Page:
The re-investment rule meant that Amazon was free to spend its money on infrastructure, technology, and market research. Amazon launched AWS (Amazon Web Services) in 2006. As the first cloud computing platform, it offered businesses a wide range of services including computing power, storage, and databases, all without the need for physical infrastructure. This, along with its advertising branch, represents the majority of Amazon’s current revenue. 

    But critics suggest that it was more than just good business sense and a commitment to reinvestment that has bought the tech giant to where it is today. Perhaps it’s time to look behind the curtain at what it really takes to sell everything. 

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    What is The Everything War about?

    The Everything War (2024) is an investigative exposé revealing Amazon’s relentless strategies to dominate the world’s industries. It details how Amazon uses its vast resources and data to outcompete rivals, often resorting to exploitative practices and anticompetitive behavior. What does it really take to own the world and remake corporate powers?

    The Everything War Review

    The Everything War (2021) delves into the intricate world of corporate espionage and the digital battleground of cybersecurity. Here's why this book is a compelling read:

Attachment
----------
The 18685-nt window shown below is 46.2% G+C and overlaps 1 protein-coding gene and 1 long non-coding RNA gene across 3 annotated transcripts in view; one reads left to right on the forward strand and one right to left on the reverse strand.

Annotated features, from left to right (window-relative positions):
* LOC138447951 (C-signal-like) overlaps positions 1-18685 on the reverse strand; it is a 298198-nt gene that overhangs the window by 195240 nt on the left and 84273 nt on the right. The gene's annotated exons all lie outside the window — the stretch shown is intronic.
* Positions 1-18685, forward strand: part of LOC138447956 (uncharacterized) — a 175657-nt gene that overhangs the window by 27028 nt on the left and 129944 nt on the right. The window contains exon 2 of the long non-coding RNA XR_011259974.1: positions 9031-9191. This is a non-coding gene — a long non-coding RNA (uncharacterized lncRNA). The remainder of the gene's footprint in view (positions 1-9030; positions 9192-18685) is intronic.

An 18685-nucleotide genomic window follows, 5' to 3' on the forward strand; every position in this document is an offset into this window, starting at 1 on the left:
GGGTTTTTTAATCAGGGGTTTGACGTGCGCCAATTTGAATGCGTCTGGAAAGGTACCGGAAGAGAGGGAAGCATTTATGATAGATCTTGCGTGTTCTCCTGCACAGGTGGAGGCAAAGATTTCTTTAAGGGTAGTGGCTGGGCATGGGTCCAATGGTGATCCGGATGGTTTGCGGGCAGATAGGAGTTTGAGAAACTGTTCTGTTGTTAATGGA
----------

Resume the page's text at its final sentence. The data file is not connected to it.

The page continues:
• Featuring real-life stories and insider insights, it provides a gripping look into the hidden world of cyber warfare.
    • With a focus on global implications and high-stakes conflicts, it sheds light on the critical role of cybersecurity in modern society.
    • Through its fast-paced narrative and thought-provoking analysis, the book ensures readers stay engaged and informed throughout.

    Who should read The Everything War?

    • Those curious about Amazon’s shady legal and ethical history
    • Entrepreneurs and Business leaders
    • Anyone using Amazon services

    About the Author

    Dana Mattioli is an accomplished journalist who has been with The Wall Street Journal since 2006. She has covered a range of high-profile topics including mergers and acquisitions, and more recently, investigative pieces on Amazon. Mattioli's work has earned her several prestigious awards, including the Gerald Loeb Award for Breaking News in 2016 and for Beat Reporting in 2021, as well as the WERT Prize for business journalism in 2021. 

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    The Everything War FAQs 

    What is the main message of The Everything War?

    The main message of The Everything War is the impact of technology on modern warfare.

    How long does it take to read The Everything War?

    Reading time for The Everything War varies but typically takes a few hours. The Blinkist summary can be read in 15 minutes.

    Is The Everything War a good book? Is it worth reading?

    The Everything War is worth reading for its insightful analysis of technology in warfare, making it a captivating read.

    Who is the author of The Everything War?

    The author of The Everything War is Dana Mattioli.

    What to read after The Everything War?